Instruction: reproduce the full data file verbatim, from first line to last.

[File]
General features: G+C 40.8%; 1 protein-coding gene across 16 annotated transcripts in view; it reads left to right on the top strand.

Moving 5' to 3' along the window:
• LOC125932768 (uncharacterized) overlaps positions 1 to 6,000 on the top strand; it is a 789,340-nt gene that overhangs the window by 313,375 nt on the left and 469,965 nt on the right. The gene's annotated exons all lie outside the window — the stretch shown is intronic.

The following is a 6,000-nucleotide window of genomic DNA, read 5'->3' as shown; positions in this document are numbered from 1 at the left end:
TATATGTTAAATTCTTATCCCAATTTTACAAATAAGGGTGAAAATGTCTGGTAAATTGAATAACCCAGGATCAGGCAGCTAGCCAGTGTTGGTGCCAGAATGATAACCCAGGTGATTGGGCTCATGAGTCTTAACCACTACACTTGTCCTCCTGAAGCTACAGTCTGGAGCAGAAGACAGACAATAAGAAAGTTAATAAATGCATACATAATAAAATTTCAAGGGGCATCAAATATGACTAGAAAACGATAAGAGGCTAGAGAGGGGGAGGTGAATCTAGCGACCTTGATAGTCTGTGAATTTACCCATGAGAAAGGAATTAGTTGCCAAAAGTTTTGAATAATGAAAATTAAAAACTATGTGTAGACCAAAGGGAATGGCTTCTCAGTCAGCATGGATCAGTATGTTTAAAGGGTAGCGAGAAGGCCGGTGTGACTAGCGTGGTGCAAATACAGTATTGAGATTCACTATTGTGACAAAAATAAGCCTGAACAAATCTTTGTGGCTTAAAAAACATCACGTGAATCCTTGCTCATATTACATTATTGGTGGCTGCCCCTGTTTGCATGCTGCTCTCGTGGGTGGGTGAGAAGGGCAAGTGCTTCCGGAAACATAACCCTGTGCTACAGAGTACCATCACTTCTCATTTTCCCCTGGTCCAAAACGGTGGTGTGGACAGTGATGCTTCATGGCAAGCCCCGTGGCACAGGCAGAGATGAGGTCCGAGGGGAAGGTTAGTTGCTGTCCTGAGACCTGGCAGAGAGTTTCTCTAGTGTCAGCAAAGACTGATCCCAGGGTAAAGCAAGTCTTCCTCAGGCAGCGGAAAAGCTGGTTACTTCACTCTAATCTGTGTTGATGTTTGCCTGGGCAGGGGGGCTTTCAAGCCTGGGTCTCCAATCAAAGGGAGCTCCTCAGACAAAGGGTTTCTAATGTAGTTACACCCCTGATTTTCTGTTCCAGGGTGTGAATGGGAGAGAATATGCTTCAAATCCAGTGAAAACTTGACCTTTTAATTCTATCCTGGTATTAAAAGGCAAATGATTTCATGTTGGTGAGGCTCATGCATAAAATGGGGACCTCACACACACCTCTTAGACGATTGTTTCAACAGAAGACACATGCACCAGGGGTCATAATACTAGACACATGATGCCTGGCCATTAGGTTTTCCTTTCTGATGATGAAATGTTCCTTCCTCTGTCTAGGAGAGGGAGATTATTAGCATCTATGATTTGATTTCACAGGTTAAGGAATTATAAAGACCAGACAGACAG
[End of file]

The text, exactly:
General features: G+C 40.8%; 1 protein-coding gene across 16 annotated transcripts in view; it reads left to right on the top strand.

Moving 5' to 3' along the window:
• LOC125932768 (uncharacterized) overlaps positions 1 to 6,000 on the top strand; it is a 789,340-nt gene that overhangs the window by 313,375 nt on the left and 469,965 nt on the right. The gene's annotated exons all lie outside the window — the stretch shown is intronic.

The following is a 6,000-nucleotide window of genomic DNA, read 5'->3' as shown; positions in this document are numbered from 1 at the left end:
TATATGTTAAATTCTTATCCCAATTTTACAAATAAGGGTGAAAATGTCTGGTAAATTGAATAACCCAGGATCAGGCAGCTAGCCAGTGTTGGTGCCAGAATGATAACCCAGGTGATTGGGCTCATGAGTCTTAACCACTACACTTGTCCTCCTGAAGCTACAGTCTGGAGCAGAAGACAGACAATAAGAAAGTTAATAAATGCATACATAATAAAATTTCAAGGGGCATCAAATATGACTAGAAAACGATAAGAGGCTAGAGAGGGGGAGGTGAATCTAGCGACCTTGATAGTCTGTGAATTTACCCATGAGAAAGGAATTAGTTGCCAAAAGTTTTGAATAATGAAAATTAAAAACTATGTGTAGACCAAAGGGAATGGCTTCTCAGTCAGCATGGATCAGTATGTTTAAAGGGTAGCGAGAAGGCCGGTGTGACTAGCGTGGTGCAAATACAGTATTGAGATTCACTATTGTGACAAAAATAAGCCTGAACAAATCTTTGTGGCTTAAAAAACATCACGTGAATCCTTGCTCATATTACATTATTGGTGGCTGCCCCTGTTTGCATGCTGCTCTCGTGGGTGGGTGAGAAGGGCAAGTGCTTCCGGAAACATAACCCTGTGCTACAGAGTACCATCACTTCTCATTTTCCCCTGGTCCAAAACGGTGGTGTGGACAGTGATGCTTCATGGCAAGCCCCGTGGCACAGGCAGAGATGAGGTCCGAGGGGAAGGTTAGTTGCTGTCCTGAGACCTGGCAGAGAGTTTCTCTAGTGTCAGCAAAGACTGATCCCAGGGTAAAGCAAGTCTTCCTCAGGCAGCGGAAAAGCTGGTTACTTCACTCTAATCTGTGTTGATGTTTGCCTGGGCAGGGGGGCTTTCAAGCCTGGGTCTCCAATCAAAGGGAGCTCCTCAGACAAAGGGTTTCTAATGTAGTTACACCCCTGATTTTCTGTTCCAGGGTGTGAATGGGAGAGAATATGCTTCAAATCCAGTGAAAACTTGACCTTTTAATTCTATCCTGGTATTAAAAGGCAAATGATTTCATGTTGGTGAGGCTCATGCATAAAATGGGGACCTCACACACACCTCTTAGACGATTGTTTCAACAGAAGACACATGCACCAGGGGTCATAATACTAGACACATGATGCCTGGCCATTAGGTTTTCCTTTCTGATGATGAAATGTTCCTTCCTCTGTCTAGGAGAGGGAGATTATTAGCATCTATGATTTGATTTCACAGGTTAAGGAATTATAAAGACCAGACAGACAG